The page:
Internal versus external: Oral-motor performance as a function of attentional focus

Skott E. Freedman, Edwin Maas, Michael P. Caligiuri, Gabriele Wulf, Donald A. Robin

Research output: Contribution to journalArticlepeer-review

32 Scopus citations


Purpose: Previous studies (e.g., G. Wulf, M. Höß, & W. Prinz, 1998; G. Wulf, B. Lauterbach, & T. Toole, 1999; for a review, see G. Wulf & W. Prinz, 2001) have reported that limb motor performance is enhanced when individuals adopt an external focus (focusing on the effect of the movement) versus an internal focus of attention (focusing on body parts such as the muscles of the hand). This study tested the hypothesis that the effects of attentional focus on limb performance would also occur in the oral-facial system. Method: Two groups of 23 participants were administered both hand and tongue impulse force control tasks in which each group was randomly assigned either an internal or an external focus of attention. Participants were required to exert rapid pressure bursts to achieve a target force level of 20% of their maximal strength. Results: Consistent with limb studies, findings revealed a significant advantage of an external focus (greater accuracy, less variability) for both the hand and tongue control tasks, as opposed to an internal focus of attention. Conclusions: Results are discussed relative to a constrained-action theory of motor control and future application to speech motor learning.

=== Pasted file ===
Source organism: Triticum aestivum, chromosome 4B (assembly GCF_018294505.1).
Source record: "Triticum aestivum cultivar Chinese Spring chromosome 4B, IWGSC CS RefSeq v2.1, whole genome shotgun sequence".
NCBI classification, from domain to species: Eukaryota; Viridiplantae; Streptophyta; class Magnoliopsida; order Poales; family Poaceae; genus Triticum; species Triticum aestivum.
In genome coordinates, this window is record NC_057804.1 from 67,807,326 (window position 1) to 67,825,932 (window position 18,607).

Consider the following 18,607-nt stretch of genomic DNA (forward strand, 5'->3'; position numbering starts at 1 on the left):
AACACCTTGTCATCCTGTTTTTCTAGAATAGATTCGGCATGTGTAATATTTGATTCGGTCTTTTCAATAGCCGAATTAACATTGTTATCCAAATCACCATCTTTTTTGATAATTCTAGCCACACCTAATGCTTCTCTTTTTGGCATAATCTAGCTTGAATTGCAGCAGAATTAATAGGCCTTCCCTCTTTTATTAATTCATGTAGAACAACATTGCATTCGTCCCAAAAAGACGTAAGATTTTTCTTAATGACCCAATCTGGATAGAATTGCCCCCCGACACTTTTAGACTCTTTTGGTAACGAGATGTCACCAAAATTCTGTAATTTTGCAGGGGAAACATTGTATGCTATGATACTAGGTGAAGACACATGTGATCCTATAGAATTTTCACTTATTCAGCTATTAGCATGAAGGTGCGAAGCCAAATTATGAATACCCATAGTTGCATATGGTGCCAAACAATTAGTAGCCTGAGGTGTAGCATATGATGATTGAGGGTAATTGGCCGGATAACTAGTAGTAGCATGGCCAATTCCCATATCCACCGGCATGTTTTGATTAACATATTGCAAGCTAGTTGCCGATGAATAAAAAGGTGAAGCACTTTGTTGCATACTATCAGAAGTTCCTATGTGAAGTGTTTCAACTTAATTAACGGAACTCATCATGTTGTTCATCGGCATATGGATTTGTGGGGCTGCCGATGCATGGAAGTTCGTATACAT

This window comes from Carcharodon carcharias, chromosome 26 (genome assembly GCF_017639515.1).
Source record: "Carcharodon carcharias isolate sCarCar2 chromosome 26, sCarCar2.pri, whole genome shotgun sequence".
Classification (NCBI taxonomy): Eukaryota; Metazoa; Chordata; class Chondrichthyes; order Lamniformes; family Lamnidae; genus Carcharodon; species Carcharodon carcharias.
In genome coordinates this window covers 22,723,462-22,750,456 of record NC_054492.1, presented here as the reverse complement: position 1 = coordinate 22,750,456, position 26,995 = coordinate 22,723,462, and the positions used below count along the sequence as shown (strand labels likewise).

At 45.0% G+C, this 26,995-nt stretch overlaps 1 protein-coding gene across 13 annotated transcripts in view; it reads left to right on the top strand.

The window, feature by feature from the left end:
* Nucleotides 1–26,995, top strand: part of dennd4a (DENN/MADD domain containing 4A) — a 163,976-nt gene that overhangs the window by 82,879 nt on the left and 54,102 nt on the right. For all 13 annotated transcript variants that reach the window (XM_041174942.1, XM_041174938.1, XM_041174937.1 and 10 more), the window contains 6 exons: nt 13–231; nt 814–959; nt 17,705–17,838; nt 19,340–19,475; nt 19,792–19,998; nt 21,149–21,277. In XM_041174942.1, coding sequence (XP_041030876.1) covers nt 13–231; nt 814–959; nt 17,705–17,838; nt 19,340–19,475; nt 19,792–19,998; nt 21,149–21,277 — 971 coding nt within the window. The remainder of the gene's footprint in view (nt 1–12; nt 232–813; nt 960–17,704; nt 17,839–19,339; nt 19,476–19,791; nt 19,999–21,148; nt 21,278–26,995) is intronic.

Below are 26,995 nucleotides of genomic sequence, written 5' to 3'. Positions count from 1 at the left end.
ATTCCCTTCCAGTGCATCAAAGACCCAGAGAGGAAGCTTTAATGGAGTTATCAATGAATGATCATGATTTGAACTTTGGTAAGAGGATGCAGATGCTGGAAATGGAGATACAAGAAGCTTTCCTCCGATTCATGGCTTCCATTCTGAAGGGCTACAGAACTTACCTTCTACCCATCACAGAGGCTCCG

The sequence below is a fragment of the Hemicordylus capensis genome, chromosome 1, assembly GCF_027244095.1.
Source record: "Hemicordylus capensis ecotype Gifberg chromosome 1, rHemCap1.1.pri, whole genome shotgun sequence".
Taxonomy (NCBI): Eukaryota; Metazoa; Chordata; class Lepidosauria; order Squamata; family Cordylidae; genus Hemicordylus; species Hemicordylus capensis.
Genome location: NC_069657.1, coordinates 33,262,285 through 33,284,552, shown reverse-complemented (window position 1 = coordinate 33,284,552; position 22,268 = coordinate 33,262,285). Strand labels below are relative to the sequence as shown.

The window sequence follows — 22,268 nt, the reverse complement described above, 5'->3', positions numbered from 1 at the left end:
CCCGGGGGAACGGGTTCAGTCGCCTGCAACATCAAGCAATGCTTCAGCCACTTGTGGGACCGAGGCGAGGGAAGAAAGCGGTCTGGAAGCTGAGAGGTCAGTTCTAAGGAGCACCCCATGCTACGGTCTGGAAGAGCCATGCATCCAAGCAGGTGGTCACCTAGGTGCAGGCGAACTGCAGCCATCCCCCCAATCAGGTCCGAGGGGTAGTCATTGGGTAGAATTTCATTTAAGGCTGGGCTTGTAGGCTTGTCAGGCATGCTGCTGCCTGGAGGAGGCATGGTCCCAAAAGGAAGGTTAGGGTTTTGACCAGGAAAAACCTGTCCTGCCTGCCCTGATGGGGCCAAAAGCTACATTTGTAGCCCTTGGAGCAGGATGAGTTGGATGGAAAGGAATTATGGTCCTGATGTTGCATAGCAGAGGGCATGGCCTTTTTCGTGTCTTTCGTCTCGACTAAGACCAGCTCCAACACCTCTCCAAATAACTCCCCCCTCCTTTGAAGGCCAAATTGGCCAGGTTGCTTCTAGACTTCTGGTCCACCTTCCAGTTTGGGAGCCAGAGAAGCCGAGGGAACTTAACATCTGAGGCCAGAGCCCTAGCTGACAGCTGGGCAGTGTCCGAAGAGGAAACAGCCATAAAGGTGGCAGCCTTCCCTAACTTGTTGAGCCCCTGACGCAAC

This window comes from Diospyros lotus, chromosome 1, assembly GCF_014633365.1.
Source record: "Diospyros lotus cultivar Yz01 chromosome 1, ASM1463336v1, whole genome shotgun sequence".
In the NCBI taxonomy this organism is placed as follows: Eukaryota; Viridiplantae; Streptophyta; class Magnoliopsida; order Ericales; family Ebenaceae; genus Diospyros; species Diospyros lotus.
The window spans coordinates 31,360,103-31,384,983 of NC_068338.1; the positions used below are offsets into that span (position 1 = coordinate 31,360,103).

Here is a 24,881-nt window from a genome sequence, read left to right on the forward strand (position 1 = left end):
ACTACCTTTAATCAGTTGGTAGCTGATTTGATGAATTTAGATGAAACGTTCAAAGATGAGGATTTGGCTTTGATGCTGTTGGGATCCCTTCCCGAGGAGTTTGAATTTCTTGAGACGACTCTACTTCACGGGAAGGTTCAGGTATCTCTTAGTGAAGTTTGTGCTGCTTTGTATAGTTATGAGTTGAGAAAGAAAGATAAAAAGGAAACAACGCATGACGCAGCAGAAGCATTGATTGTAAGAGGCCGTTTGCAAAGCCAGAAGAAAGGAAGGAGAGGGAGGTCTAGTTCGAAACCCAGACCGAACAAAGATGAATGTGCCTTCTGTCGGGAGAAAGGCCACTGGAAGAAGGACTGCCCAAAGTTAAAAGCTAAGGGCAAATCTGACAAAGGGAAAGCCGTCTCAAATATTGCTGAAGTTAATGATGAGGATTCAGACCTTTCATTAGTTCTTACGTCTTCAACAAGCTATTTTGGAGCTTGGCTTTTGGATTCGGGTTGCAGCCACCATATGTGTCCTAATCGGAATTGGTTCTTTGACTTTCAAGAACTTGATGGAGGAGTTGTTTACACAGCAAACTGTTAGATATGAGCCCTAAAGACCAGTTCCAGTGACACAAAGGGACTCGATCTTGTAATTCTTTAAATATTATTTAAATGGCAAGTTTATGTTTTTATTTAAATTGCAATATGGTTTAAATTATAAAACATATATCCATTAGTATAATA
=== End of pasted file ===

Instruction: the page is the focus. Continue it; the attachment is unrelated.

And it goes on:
Original languageEnglish (US)
Pages (from-to)131-136
Number of pages6
JournalJournal of Speech, Language, and Hearing Research
Issue number1
StatePublished - Feb 1 2007
Externally publishedYes


  • Constrained action hypothesis
  • Focus of attention
  • Oral-motor
  • Speech motor control

ASJC Scopus subject areas

  • Language and Linguistics
  • Linguistics and Language
  • Speech and Hearing


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